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Ntagali is new Church of Uganda archbishop

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Ntagali is new Church of Uganda archbishop

Outgoing Church of Uganda Archbishop Luke Orombi (L) with Rt. Rev. Stanley Ntagali after yesterday’s elections at Namirembe. Photo by Stephen Wandera 

By Ephraim Kasozi & Sarah Tumwebaze

Posted  Saturday, June 23  2012 at  01:00

In Summary

Hand-in-hand. Rt. Rev. Ntagali will become the eighth Archbishop of the Church of Uganda after his consecration in December.

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After a week of deliberations and prayer, the Church of Uganda House of bishops has elected Rt. Rev. Stanley Ntagali, Bishop of Masindi-Kitara Diocese as the new Archbishop.

Archbishop-elect Ntagali, 57, was ordained to the priesthood in 1981 and has since served in various positions in the establishment of the Anglican Church in Uganda, including Provincial Secretary who organised the installation of the current Archbishop.

He takes over from Archbishop Henry Luke Orombi who has been at the helm for the last nine years and chose to retire a year ahead of his tenure.
Speaking at the unveiling of Rt. Rev. Ntagali as the eighth Archbishop, Bishop Nichodemus Okille, the dean of Province, said: “The Archbishop-elect was overwhelmingly voted through secret ballot.”

The election by secret ballot, which was presided over by the Provincial Chancellor, saw Bishop Ntagali voted with more than a two-thirds majority, per the constitution of the Church of Uganda.

Bishop Ntagali was consecrated Bishop on December 19, 2004 and has served as the Bishop of Masindi-Kitara Diocese for eight years.
Archbishop Orombi said: “The eighth Archbishop is a new beginning and another chapter of the Anglican Church. I am encouraged and I am sure there are no more problems.”

Early this year, Archbishop Orombi, the seventh Archbishop who took over in 2003 announced his early retirement saying, a move to devote more time to fulfill his life calling of full time preaching.

Archbishop-elect Ntagali is expected to be consecrated on December 16 at St. Paul’s Cathedral Namirembe.

He said; “I am humbled because slightly over thirty minutes ago they [Bishops] said that I am going to be a team leader. I will be a team leader and you will be my team members. This is an answered prayer.”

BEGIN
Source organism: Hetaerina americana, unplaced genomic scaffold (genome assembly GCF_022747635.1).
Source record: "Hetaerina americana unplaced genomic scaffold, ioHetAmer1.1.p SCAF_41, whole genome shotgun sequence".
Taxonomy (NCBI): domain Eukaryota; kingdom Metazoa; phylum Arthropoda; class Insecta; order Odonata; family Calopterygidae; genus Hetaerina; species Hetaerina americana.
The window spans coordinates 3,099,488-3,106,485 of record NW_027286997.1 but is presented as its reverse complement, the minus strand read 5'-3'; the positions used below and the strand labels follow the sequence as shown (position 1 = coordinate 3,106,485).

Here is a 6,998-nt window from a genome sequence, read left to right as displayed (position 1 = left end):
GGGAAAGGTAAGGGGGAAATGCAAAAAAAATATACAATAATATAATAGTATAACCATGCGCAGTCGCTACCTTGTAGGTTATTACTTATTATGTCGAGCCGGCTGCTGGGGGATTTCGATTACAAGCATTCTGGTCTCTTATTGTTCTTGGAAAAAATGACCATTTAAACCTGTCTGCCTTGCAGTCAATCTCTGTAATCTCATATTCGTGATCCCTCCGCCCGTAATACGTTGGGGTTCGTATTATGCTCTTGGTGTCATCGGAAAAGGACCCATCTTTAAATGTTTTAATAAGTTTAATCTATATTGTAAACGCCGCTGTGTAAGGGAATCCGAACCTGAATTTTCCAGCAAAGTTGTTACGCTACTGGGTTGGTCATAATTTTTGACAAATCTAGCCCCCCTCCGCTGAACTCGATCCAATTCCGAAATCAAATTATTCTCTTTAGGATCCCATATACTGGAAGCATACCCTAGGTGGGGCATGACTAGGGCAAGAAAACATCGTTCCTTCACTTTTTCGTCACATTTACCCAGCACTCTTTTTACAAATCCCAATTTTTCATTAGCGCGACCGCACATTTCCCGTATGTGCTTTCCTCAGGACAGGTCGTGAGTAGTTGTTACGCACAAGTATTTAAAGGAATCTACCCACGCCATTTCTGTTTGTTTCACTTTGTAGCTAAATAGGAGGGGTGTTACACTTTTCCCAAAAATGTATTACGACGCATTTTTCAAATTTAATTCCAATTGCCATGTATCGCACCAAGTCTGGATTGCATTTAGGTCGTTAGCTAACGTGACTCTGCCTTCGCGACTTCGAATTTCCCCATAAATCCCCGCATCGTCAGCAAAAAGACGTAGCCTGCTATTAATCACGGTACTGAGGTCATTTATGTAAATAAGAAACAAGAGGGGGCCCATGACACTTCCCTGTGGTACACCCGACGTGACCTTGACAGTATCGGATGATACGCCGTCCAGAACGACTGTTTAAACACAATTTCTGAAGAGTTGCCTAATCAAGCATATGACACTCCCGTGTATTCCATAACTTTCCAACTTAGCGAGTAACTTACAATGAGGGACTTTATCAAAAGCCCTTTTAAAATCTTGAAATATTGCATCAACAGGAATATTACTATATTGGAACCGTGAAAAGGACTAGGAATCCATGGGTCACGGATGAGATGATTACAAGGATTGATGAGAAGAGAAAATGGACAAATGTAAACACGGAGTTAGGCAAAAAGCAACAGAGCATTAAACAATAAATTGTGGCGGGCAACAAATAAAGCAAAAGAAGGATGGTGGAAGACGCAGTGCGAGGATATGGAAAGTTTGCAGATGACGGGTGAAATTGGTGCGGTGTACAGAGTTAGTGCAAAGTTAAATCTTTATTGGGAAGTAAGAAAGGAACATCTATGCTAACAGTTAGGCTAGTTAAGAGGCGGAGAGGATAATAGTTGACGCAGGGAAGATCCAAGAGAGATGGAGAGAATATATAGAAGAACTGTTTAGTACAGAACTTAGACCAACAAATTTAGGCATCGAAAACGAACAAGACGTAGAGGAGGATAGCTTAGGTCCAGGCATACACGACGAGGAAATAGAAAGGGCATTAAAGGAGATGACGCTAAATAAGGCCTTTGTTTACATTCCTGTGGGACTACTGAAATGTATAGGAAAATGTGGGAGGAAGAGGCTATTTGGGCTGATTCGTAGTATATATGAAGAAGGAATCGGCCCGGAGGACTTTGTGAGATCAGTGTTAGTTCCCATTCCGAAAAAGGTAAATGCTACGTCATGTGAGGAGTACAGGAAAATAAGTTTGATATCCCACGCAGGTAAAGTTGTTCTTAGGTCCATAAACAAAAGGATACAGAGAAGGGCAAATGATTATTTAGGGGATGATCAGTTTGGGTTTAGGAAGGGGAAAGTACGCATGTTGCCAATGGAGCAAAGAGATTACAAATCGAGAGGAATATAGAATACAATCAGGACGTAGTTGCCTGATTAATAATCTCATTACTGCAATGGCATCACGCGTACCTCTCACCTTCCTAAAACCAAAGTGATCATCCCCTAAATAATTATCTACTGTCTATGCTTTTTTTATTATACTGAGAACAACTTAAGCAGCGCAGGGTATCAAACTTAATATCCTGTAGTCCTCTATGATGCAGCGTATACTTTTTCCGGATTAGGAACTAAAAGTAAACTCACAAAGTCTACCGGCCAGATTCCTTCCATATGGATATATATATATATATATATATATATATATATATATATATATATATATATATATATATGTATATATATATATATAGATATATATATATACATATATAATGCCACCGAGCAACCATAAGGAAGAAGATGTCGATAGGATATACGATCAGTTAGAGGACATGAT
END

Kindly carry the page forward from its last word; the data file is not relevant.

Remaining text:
The race for the head of the Anglican Church has been building up since Orombi formally announced that he would step down mid this year.

Profile
Ntagali was born and grew up in Kigezi 57 years ago. He later moved to Hoima at the age of 16 to Bunyoro-Kitara where he has lived since then.

Shortly after leaving formal education he began working as an untrained teacher in local schools, and then at 19 years old he became a youth worker in Wambabya parish in Bunyoro-Kitara Diocese. Just a few years later in 1977 he once again became an internal migrant – this time commissioned by Bishop Eustace Ruhindi to join a small group of people sent to do mission work in Karamoja.

Arriving in Karamoja was a considerable culture shock. The challenge of a new culture, shortage of food and living with people who wore very few clothes to name but a few! Over the next few years as he learned the language he was to reflect deeply on what discipleship and evangelism looked like in a community comprising many cattle rustlers.

Despite the many hardships he experienced a great joy in serving the Lord, and had a great assurance that God was with him. No small part of this blessing was the gift of ordination in 1981, marriage to Beatrice in 1978 and the three children who were born during this time.

After a period as vicar of St. Peter’s Cathedral he studied at St Paul’s, Limuru, Kenya emerging in 1993 with a Bachelor of Divinity. His growing confidence in the faith took him back to a busy few years as Archdeacon of Masindi.

In 1999 he spent a year gaining an MA in theology and development at the Oxford Centre for Mission, before returning to serve as Diocesan Secretary until 2003 when he was transferred to the role of Provincial Administrator for the CoU. The highlight of his time in Kampala was organising the enthronement of Archbishop Orombi.

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